How to set professional goals for 2019 that you'll actually keep

Written by Nick Gold on 13 February 2019

Reading time: 5 minutes.

One of the most positive aspects of the 2007-8 financial crash was the shift in psychology. The crisis opened the floodgates to a realisation: fulfilment for an individual couldn’t solely depend on financial ‘success’, but instead a quality of life determined by something more than the salary they were earning.  

This new dawn coincided with the millennial generation taking their first steps on the career ladder. Or, indeed, heading off to university, pursued with hopes of better prospects but under the cloud of debt.

People were looking at their working lives and careers, wanting more than just progression through defined path. They were looking for challenge, fulfilment, purpose and meaning. 

Now, in 2019, 11 years after the financial crisis, the development of professional goals for individuals should be at the forefront of the agenda for any company. In doing so, there exists the potential for a mutually beneficial relationship to emerge.

The employee has goals which are broader than a prescribed career path and the company has an employee who not only feels valued but empowered to pursue their development and interact with the company more holistically. 

No longer are we in an era where training courses must have a direct correlation with the day-to day-job specification. 

There are questions arises to answer about the balance of setting personal goals whilst keeping professionalism at the forefront of the conversation. 

However, I would be tempted to argue that the two aspects are inherently intertwined. The critical aspect, to me, is that the company views the starting place for an individual as a blank page (and not, at the initial stage, trying to shoehorn goals around a company structure or even a pre-determined path for specific careers).

Business leaders must understand that employees, with individual and personal goals, are looking for multi-faceted careers that have flexibility and diversity. Once this is understood, the business will develop as one that can react and progress in an environment where uncertainty is the new normal.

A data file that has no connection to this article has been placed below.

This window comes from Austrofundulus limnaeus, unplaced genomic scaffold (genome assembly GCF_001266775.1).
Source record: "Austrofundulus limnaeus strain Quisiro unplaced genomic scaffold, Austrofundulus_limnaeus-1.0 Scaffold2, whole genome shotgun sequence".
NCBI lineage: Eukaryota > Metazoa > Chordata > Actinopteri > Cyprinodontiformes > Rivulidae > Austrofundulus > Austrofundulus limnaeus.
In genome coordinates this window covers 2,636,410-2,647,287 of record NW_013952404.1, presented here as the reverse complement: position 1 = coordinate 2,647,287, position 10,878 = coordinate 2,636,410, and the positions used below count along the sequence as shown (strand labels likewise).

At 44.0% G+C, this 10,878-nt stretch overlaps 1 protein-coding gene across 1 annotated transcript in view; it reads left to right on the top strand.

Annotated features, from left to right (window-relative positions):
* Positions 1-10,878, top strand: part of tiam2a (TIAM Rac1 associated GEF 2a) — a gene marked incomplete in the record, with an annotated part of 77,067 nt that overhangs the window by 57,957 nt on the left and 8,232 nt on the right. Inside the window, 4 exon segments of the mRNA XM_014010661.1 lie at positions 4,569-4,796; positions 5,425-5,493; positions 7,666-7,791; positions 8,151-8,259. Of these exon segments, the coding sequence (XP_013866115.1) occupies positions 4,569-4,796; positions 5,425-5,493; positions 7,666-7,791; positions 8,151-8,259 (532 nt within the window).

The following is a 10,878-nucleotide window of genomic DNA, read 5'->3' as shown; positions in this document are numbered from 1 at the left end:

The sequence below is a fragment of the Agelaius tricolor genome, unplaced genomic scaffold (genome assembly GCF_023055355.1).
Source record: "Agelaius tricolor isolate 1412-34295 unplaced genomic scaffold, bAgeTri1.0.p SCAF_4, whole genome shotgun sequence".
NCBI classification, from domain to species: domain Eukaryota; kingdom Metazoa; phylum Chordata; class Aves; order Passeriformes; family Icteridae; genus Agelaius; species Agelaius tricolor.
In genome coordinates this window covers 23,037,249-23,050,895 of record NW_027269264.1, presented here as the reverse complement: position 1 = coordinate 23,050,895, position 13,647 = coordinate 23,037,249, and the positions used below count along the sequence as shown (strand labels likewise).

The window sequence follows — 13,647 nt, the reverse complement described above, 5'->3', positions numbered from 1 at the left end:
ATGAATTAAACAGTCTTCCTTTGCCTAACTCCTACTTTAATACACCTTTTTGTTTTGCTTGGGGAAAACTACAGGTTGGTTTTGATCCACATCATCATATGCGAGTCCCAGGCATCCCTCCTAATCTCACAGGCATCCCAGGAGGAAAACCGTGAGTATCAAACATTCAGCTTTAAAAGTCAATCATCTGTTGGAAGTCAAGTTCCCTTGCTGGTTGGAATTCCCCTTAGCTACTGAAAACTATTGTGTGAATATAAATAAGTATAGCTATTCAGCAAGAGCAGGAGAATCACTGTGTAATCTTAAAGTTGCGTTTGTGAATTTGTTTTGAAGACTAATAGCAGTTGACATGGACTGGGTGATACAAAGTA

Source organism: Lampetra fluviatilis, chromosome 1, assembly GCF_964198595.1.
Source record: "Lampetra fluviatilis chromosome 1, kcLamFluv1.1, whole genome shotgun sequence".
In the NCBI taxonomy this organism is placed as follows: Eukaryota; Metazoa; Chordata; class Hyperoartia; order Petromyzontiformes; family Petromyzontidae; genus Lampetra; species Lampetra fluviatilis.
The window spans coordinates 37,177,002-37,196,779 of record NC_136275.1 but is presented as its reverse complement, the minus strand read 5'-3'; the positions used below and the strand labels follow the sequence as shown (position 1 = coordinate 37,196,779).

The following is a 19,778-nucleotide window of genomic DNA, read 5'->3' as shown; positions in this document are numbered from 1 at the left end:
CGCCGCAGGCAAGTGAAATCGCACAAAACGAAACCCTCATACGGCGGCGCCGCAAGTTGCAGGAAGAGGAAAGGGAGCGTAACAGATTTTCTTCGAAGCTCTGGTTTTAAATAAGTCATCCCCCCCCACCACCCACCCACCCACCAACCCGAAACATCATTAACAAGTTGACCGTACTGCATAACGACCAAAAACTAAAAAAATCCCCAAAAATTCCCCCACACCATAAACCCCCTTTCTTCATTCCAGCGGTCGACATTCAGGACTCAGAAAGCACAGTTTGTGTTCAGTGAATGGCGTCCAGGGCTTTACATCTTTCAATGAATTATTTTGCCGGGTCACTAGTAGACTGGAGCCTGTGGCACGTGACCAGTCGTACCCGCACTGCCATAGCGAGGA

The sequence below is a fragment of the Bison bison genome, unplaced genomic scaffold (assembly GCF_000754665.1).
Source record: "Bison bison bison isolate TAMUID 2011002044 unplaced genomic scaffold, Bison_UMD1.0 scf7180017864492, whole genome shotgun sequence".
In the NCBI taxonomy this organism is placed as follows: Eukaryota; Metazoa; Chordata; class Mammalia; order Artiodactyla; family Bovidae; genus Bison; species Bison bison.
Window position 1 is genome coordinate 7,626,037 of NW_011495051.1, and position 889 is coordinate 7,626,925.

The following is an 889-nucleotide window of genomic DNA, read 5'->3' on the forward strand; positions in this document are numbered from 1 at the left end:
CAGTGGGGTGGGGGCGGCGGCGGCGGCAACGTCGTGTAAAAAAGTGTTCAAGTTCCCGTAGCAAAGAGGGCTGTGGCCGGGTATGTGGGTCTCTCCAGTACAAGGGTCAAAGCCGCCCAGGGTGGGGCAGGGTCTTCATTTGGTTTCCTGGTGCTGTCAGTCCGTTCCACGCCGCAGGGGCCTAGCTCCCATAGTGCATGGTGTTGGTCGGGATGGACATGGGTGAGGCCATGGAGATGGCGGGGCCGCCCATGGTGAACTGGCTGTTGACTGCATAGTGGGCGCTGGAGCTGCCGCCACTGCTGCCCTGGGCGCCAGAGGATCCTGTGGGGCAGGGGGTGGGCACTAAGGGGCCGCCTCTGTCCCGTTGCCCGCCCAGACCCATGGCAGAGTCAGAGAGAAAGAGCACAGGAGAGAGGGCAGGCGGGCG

For example, ‘traditional’ career paths such as accountancy or law, shouldn’t restrict their employees to professional goals that solely focus on the development of ‘status’ in these established career paths.

After all, in the world we now exist in, it is acknowledged that the process-driven facets of a job are more likely to be subsumed by automation. The challenges are with the services dependent on the human element. 

As such, an individual who can develop a wider grasp of other skill sets – that are both complementary to the business and enhance their core skills – can enhance and sustain themselves and the company in times of change.


Once the employee has a blank page to work on, their professional goals, and the company has an understanding that all skills should be viewed as positive attributes for both the business and the individual’s sense of purpose, the next steps can be taken. 

The next step is to identify what specifically might be of interest to the individual in terms of setting their professional goals.  And here lies the joy of training...No longer are we in an era where training courses must have a direct correlation with the day-to day-job specification.

Instead, training offers the opportunity for an individual to try out new skills and develop themselves to identify both what they like and where they could potentially add value to the company. 

Naturally, the individual should be challenged by the training course and by the employer as to how they can benefit the business. But there also needs to be clear objectives within the course so that success can be measured, and so these objectives can act as the bedrock of the development of the individual’s professional goals. 

A blank page with no pre-determined career paths for individuals is, therefore, a critical step for a business leader to make when sitting down with an employee to set their objectives. 

It requires an open mind to understand that skills which, on the surface might have no correlation to the individual’s career, should not be read as negative, but discussed in a frank conversation about their value.  

If there is a strong professional relationship in place and the employee understands that the leader, (and the company), encourage a multi-faceted development path, then opportunities begin to open.

The challenges that might arise from conversations are not seen as blockers or negatives in the first instance but rather as teamwork and joint responsibility amongst all involved. 

This ownership of development paths from everyone will mean that the individual will have access to opportunities to develop in directions which will stimulate, excite, challenge and fulfil them.

In 2019, this is the bare minimum that any leader should be striving for in terms of setting professional goals for their employees.


About the author

Nick Gold is managing director of market-leading speaker bureau and consultancy, Speakers Corner

Share this page

Related Articles

18 November 2019

Concluding his third article in the series, Rob Hubbard looks at innovation in larger companies.

4 November 2019

TJ meets Audrey Watters, education writer at Hack Education, independent scholar and author.